Bobbie is a special person. She worked with my sister, Carolyn Denton Shehan for years at St Luke’s. She came to Hilton ahead once when Carolyn, mama (Ruth Denton) and me were vacationing. She stayed a few days with us and kept all of us in tears of laughter. I pray she gets well and can go home. Mama and Carolyn are both in heaven now. Carolyn died from pancreatic cancer in 2015. I miss her every minute of every day!

  12. Beth Heeren says:

    I’ll pray for her!

  13. Patsy Styers says:

    I hope your sister is able to go home soon and show you how to make that tea🙏🏼🙏🏼🙏🏼. I’m pulling for her just like a lot of fans. I hope you and Joe get to have that visit which I’m sure will be full of love and laughter❤️❤️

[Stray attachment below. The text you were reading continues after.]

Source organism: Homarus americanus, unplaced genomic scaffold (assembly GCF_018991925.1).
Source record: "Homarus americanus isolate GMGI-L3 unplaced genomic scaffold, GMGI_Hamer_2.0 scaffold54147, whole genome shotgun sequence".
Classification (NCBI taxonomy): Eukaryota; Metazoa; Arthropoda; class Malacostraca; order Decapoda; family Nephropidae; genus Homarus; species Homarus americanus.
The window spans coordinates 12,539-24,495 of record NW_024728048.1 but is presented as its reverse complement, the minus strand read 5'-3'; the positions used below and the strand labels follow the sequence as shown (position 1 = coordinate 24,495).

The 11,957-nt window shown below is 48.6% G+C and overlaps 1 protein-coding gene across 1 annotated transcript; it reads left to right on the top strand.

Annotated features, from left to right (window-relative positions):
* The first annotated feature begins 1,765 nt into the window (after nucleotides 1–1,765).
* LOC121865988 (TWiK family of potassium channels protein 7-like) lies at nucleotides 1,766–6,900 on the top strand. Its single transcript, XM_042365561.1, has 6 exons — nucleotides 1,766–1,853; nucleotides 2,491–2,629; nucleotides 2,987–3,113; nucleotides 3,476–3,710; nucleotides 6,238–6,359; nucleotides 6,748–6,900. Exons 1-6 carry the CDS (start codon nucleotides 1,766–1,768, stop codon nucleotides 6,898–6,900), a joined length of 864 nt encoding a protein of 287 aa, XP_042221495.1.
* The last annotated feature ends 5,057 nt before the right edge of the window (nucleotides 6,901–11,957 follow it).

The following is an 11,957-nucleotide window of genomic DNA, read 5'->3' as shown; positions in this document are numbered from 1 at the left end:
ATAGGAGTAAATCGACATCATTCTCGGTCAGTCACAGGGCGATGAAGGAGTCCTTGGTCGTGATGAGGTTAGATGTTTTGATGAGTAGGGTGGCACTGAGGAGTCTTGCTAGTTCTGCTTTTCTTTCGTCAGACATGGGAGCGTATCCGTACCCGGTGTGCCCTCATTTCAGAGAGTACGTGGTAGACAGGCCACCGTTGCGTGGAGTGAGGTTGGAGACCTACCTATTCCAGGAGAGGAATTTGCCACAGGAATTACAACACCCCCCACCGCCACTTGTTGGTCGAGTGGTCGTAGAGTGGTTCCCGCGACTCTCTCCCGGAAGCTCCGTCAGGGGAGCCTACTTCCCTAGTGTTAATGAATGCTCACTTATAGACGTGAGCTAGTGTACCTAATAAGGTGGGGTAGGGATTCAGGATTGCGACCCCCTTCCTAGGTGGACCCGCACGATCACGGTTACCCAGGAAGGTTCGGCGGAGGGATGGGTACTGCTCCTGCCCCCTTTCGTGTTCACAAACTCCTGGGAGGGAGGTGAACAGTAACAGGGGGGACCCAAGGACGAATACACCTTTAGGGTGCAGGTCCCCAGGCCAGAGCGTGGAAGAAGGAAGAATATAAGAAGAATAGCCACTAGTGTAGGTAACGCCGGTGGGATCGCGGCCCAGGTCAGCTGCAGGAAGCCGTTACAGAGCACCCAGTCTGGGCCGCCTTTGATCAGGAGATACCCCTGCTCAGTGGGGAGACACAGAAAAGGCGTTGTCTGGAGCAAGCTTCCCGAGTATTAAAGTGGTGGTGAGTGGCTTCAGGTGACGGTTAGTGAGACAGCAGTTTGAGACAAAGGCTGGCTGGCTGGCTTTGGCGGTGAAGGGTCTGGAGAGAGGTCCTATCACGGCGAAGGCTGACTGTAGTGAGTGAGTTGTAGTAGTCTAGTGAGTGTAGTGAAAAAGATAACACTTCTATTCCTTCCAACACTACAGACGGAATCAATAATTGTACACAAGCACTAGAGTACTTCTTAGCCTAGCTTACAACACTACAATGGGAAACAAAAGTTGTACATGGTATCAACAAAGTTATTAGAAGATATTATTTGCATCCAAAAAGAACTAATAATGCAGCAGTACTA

14. Katie says:

    Hope your sister has full recovery. My big sister is a kidney dialysis patient which has aged her a lot love and prayers are the best we can do at this time. Calls and notes help. My recent visit with her and my brother was the best medicine for all of us. I hope you can see your sister soon & remind her in person how much you love her. ❤

  15. Sheri Titcombe says:

    Great column. I needed this today as I am recuperating from a total,knee replacement (of course right knee, which means no driving!!)…and I am having to rely totally on my husband to take me to therapy, help me upstairs, etc etc. He’s been doing grocery shopping, fixing meals, laundry, (sometimes he complains) though mostly he’s been very attentive. We celebrated our 43rd wedding anniversary, with me having a self pity party….I’m use to doing things on my own….so this column was written for me!!!! Role reversal..